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So, How Artificial is AI?

Richard Buxton

Head of Collaboration at Node4

For a while now, I’ve felt that almost every technology article I’ve read has some mention of AI and how much it will revolutionise our lives.

It seems the term must appear in every blog, even if it’s not particularly related.

I’ve worked in technology for more than 20 years and have always been fascinated by the changes this brings. I love to see breakthroughs in technology that were unimaginable even a few years ago, and genuinely believe that people will look back on this time as a period of revolution. But the practical application of any technology must be well…practical.

Node4 is a forward-thinking technology business, providing managed services to SME and enterprise businesses, who depend on us to deliver tech solutions to their business challenges. Whilst they want us to be innovative, they need us to be able to provide real world products and solutions.

For this reason, I try to separate technology into two categories: things we can do today, and things that we can do tomorrow. I accept the line between the two can blur, and there are use cases that appear unexpectedly that makes ‘tomorrow’s technology’ viable today.

Typically, technology either moves from one category to another over a small time period or falls by the wayside. As an example, Amazon has had the ability to deliver packages using drones since 2013. Outside of a few test cases or selected geographic locations, this still isn’t a standard offering. This will probably become the norm at some point – but who knows when, or if ever, it will be commercially viable to Amazon.

When we see the fantastic technological advances coming out of huge companies such as Apple, Amazon and Google, or research projects from labs or universities, it is sometimes difficult to see how these could ever be used by a smaller business or consumer. Until recently, it seemed AI was an example of this. I’ve read a wealth of whitepapers, articles and press releases regarding AI benefits, but very little regarding how this can be adopted now by one of my customers.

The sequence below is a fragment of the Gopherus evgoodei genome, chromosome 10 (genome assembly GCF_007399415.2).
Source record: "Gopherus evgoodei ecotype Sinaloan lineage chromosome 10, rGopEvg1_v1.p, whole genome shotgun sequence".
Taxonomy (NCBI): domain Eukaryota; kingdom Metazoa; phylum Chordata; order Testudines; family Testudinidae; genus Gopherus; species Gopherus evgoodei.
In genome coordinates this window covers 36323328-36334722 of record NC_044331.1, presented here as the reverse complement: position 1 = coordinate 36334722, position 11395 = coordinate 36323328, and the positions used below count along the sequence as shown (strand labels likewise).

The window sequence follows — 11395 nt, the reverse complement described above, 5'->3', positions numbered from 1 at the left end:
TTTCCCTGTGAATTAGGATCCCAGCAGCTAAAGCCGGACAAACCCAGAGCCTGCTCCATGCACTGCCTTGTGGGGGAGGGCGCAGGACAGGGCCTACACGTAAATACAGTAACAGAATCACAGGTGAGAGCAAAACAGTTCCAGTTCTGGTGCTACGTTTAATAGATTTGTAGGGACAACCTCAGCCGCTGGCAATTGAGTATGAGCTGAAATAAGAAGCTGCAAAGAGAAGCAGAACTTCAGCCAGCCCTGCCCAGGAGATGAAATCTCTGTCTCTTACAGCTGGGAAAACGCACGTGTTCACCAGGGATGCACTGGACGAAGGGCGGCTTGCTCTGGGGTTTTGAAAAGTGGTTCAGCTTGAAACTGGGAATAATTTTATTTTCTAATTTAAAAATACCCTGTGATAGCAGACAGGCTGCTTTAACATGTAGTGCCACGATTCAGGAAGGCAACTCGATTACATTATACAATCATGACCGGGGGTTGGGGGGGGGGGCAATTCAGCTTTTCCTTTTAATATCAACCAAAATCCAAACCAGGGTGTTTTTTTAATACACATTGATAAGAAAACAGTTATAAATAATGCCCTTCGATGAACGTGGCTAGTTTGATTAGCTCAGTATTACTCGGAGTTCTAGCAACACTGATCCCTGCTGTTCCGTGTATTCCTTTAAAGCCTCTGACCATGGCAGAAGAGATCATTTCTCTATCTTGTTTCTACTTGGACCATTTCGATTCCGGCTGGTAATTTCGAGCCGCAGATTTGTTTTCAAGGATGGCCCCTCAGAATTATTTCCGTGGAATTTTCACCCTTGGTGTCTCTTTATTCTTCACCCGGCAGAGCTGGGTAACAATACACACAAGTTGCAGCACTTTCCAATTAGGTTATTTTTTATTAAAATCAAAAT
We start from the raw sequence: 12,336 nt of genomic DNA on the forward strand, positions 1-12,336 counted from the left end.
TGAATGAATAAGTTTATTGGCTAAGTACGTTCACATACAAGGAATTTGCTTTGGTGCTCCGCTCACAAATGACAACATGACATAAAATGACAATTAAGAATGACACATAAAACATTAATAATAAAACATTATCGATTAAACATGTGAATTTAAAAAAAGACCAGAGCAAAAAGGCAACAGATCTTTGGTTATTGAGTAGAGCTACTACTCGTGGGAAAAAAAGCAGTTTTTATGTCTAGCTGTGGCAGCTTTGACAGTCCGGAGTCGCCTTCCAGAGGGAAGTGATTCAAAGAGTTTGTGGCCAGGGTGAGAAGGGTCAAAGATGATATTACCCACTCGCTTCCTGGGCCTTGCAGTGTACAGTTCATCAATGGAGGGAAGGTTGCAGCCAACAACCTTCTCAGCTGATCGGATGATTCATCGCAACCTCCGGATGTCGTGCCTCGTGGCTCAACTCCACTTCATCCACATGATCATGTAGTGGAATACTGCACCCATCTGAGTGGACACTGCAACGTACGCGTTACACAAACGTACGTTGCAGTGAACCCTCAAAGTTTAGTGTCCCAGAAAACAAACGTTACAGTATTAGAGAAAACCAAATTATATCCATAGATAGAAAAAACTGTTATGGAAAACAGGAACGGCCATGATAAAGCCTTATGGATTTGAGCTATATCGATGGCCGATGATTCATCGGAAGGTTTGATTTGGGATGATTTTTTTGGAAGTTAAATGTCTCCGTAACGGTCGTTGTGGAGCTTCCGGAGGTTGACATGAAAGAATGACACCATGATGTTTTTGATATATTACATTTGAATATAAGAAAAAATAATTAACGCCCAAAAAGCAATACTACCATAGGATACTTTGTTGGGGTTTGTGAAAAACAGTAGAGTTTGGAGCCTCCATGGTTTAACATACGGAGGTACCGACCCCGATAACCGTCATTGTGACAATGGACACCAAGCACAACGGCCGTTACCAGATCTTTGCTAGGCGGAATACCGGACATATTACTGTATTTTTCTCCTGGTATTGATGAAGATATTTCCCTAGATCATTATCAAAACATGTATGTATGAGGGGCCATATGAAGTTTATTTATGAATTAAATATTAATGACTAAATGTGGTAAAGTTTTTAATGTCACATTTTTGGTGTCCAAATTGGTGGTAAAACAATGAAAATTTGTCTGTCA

Recently, it feels like this is changing. I am now seeing real-world use cases that will help businesses and consumers in their daily lives, reducing costs or providing a better user-experience.

With the mass adoption of home assistants such as Alexa, Google Home and Siri, we have seen the power of AI. This is a great example of how technology moved from ‘tomorrow’ to ‘today’ and into the mainstream. Application of AI is becoming much more advanced and interaction more human-like. Google’s demonstration of its Duplex solution booking haircuts and restaurants is a fantastic example of how far this has evolved.

In June 2019, Node4 hosted a “Festival of Innovation and Technology” called TechFest. We showcased technology that is available to our customers now and in the future. We chose to focus on AI and IoT, and their application within our collaboration portfolio. There were real world examples of solutions that can be consumed now.

The guys at Converse 360 and Enghouse Interactive worked with us to show applications of AI and chatbots in a customer service environment as part of a practical and consumable solution.

We also partnered with Cisco to show how AI and our collaboration tools can integrate with IoT. As a Cisco HCS service provider, we already provide collaboration tools to businesses, but we can now integrate into industrial computing and IoT sensors, with intelligent monitoring and management via AI.

A working example of this is having a sensor detect abnormal behaviour, creating a collaboration space, adding in relevant people and allowing those people to directly interface with the sensor using human language rather than machine code.

Whilst I’m always inspired with the amazing and revolutionary technological developments within AI (hint: look at the “IBM Project Debater” video) I’m far more impressed if it can be used to bring businesses benefits, costs savings, or service improvements to our customers now.